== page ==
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Migrants seeking asylum wait in line with their case paperwork to meet with an attorney on Oct. 5, 2019, during a weekly trip by volunteers, lawyers, paralegals and interpreters to the migrant campsite outside El Puente Nuevo in Matamoros, Mexico.
© 2019 Denise Cathey/The Brownsville Herald via AP
(Washington) – Two years after the implementation of the Migrant Protection Protocols, also known as the “Remain in Mexico” program, newly released government records reveal US immigration agencies’ efforts in 2019 to rapidly deport thousands of people from the United States through the little-known Electronic Nationality Verification (ENV) program, the American Immigration Council, the American Immigration Lawyers’ Association, and Human Rights Watch said today.
The records reveal previously undisclosed details about how the Department of Homeland Security (DHS) and its component agencies, US Customs and Border Protection (CBP) and US Immigration and Customs Enforcement (ICE), touted the ENV program as a way to expedite the repatriation of many Central Americans without obtaining travel documents from their home country, a process which traditionally involved contact with foreign consulates. US and international law give foreign nationals a right to contact their consulate when arrested. The records provide no information about how DHS involves consulates when processing a foreign national through ENV.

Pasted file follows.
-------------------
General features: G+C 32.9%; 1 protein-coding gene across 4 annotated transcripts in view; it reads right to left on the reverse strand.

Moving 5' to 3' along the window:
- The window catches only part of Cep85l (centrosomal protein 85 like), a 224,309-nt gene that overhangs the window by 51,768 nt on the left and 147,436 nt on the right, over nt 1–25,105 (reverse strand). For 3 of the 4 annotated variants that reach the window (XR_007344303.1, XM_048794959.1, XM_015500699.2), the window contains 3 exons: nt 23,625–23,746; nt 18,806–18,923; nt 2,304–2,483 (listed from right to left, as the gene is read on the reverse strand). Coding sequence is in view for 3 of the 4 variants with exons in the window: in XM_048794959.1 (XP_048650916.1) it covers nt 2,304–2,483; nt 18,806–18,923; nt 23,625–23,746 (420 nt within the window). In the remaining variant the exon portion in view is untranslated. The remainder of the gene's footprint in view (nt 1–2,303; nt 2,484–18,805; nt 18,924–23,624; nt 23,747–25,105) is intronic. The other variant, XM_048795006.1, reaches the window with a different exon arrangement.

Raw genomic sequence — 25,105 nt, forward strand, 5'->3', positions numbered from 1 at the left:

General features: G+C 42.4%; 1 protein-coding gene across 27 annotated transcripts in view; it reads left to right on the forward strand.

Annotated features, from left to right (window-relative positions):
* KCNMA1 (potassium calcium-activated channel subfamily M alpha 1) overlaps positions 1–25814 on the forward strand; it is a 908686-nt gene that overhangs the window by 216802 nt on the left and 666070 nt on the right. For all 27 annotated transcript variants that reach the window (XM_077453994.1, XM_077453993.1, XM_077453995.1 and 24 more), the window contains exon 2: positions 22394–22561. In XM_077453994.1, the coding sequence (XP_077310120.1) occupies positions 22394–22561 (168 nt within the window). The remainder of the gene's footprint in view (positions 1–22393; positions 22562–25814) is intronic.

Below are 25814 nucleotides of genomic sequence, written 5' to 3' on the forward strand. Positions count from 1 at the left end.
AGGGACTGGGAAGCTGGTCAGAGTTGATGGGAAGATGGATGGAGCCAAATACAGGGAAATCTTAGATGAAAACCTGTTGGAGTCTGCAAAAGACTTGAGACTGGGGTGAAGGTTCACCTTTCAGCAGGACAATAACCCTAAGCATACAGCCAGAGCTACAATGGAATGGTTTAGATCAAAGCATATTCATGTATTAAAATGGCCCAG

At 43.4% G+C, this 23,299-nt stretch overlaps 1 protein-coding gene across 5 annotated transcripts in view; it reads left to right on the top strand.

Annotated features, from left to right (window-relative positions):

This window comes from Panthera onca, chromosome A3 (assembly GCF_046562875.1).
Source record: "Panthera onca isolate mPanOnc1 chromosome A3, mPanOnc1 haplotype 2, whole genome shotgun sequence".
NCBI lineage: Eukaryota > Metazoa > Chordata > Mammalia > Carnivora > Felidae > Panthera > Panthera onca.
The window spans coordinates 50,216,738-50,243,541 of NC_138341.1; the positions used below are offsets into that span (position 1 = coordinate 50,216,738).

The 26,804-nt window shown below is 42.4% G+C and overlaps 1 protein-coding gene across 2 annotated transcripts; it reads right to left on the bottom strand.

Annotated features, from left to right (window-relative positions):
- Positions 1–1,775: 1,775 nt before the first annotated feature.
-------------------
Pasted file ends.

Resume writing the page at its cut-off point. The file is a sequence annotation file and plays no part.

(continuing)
The American Immigration Council, the American Immigration Lawyers Association, Human Rights Watch, and the law firm Winston & Strawn LLP obtained the documents through a lawsuit to compel the release of records about the Migrant Protection Protocols (MPP). The released documents include a 2019 DHS memo describing how the governments in El Salvador, Guatemala, and Honduras agreed to pilot ENV with their nationals.
Fast-track procedures at the border, such as ENV, rush the complex process of evaluating the claims of individuals expressing their fear of persecution if returned to their home countries and increase the likelihood of wrongly deporting someone who could be harmed or killed upon return. The rapid process of deportations also makes it more difficult for attorneys or advocates to access a person prior to their removal, which could increase the possibility of erroneous removals.
The US government has provided little information about the ENV program – only fleeting references by officials about the program’s existence – or the number of people removed through the program.
Former Acting CBP Commissioner Mark Morgan testified in February 2019 that 17,000 people had been removed through the ENV program. Separately, ICE’s fiscal year 2021 budget justification to Congress released in February 2020 reported an even higher number, stating that the agency repatriated 35,859 people through ENV on 360 chartered flights since the expansion of ENV on July 25, 2019.